English Playwright and Poet
-Dido, after her true love leaves her
Dido, Queen of Carthage
Dido, Queen of Carthage is an example of Marlowe's signature tragedies and is also thought to have been written by him while he was still in college, sometime between 1586 and 1588. Today, one may be able to see performance of this play in a large and well known theatre, but it is not a common production in small theaters. However, the play has grown in popularity over the past few years. The idea that a college student could write a play they would become well enough known that it is recognizable 500 years later is what stands out to many. Marlowe also uses a bold and straight forward style of writing that suits tragedies perfectly. For example, he builds his plot around a particular main character and a select few that help to tell the story. The main characters in this play include Dido,the Queen of Carthage, Aeneas ,the Queen's love interest, Anna, the Queen's sister, and Iarbus, Anna's love interest who also loves the queen. The play ends, like many tragedies do, with the majority of the characters committing suicide out of grief for their lost loved ones. The Renaissance principle that this play relates to the most is secularism. Albeit the play includes Roman gods and goddesses, it is still moving away from the common religion of that time period, Christianity, and towards other less religious topics. Personally, I enjoyed the way Marlowe was able to incorporate Roman gods into his play. The way he was able to transform an almost fairy tale-like story into his own work of art while also including true historical aspects of the polytheistic Roman religion is truly amazing. To further investigate this magnificent work, click on the link below:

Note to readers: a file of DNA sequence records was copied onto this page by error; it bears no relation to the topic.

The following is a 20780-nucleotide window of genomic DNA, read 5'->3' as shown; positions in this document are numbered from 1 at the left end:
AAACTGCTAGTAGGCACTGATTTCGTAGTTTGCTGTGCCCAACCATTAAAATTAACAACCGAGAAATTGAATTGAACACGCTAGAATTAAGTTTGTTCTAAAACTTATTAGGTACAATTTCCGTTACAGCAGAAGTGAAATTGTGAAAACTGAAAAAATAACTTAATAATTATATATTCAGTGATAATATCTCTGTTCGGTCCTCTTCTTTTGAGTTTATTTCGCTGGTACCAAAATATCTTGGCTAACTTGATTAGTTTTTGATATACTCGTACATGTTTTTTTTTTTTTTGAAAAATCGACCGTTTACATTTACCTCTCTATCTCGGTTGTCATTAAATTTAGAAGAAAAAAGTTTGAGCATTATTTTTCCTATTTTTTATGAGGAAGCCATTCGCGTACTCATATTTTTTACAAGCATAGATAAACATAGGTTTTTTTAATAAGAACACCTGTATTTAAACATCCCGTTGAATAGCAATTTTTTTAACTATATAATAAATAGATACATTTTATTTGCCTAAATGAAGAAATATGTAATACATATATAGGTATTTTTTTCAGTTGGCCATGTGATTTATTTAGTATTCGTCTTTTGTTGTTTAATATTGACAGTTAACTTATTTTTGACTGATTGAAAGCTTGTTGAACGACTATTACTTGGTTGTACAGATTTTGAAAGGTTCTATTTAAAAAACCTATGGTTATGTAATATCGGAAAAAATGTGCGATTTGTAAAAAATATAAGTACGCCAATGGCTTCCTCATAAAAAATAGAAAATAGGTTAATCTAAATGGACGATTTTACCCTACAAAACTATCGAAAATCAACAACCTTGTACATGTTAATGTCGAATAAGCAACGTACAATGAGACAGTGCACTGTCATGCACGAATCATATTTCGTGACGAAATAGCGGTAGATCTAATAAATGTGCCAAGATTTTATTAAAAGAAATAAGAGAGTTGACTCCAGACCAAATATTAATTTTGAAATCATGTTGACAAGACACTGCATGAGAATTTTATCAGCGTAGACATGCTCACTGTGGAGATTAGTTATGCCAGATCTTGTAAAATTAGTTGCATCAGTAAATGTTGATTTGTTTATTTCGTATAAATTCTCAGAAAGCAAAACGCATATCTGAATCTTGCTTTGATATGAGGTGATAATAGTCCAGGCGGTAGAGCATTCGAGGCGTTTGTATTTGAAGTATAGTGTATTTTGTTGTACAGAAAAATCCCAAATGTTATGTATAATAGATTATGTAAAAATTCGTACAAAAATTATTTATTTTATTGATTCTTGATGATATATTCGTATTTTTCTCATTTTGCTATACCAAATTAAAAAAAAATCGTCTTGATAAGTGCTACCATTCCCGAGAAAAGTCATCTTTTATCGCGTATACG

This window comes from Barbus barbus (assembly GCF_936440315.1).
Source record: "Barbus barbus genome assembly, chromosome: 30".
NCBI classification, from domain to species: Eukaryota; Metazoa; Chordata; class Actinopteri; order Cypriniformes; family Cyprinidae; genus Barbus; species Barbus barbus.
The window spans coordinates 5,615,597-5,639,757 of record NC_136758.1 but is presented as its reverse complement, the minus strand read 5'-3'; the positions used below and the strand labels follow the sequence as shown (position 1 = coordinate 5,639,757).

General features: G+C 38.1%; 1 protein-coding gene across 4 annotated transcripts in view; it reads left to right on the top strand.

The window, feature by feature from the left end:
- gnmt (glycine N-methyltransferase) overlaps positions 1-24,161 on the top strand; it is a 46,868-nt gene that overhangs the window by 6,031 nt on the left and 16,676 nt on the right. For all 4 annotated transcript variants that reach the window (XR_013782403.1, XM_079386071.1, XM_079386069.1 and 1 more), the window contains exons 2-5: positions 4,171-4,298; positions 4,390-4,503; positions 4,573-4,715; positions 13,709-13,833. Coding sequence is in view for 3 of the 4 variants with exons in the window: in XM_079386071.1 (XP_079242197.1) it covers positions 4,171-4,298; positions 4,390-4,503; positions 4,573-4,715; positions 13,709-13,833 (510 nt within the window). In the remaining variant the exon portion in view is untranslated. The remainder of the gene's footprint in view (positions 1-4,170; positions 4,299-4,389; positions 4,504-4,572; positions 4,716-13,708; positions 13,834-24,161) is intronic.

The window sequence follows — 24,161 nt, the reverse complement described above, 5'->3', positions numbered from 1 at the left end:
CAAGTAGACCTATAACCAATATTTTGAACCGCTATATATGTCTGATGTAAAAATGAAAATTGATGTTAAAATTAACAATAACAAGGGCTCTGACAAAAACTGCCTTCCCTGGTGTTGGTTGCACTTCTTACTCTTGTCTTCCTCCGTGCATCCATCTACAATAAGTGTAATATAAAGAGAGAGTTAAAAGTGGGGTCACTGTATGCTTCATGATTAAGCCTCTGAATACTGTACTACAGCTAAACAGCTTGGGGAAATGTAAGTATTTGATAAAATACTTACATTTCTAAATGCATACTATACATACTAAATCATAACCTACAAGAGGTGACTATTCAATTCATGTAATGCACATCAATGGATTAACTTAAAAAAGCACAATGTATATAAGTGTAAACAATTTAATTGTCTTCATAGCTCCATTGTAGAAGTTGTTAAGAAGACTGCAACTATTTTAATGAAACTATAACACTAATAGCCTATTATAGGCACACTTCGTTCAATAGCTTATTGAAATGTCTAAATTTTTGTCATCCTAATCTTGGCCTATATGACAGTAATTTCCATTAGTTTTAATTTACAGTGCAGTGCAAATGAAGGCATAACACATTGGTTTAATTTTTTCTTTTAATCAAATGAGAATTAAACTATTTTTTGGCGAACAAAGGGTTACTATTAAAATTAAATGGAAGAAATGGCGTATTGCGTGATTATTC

"Christopher Marlowe." Encyclopedia of World Biography. Detroit: Gale, 1998.Biography in Context. Web. 16 Nov. 2013.
"Christopher Marlowe." Gale Biography in Context. Detroit: Gale, 2010. Biography in Context. Web. 16 Nov. 2013.
"Dido Plot Summary." The Marlowe Society. The Marlowe Society, 2002. Web. 17 Nov. 2013. <http://www.marlowe-society.org/>.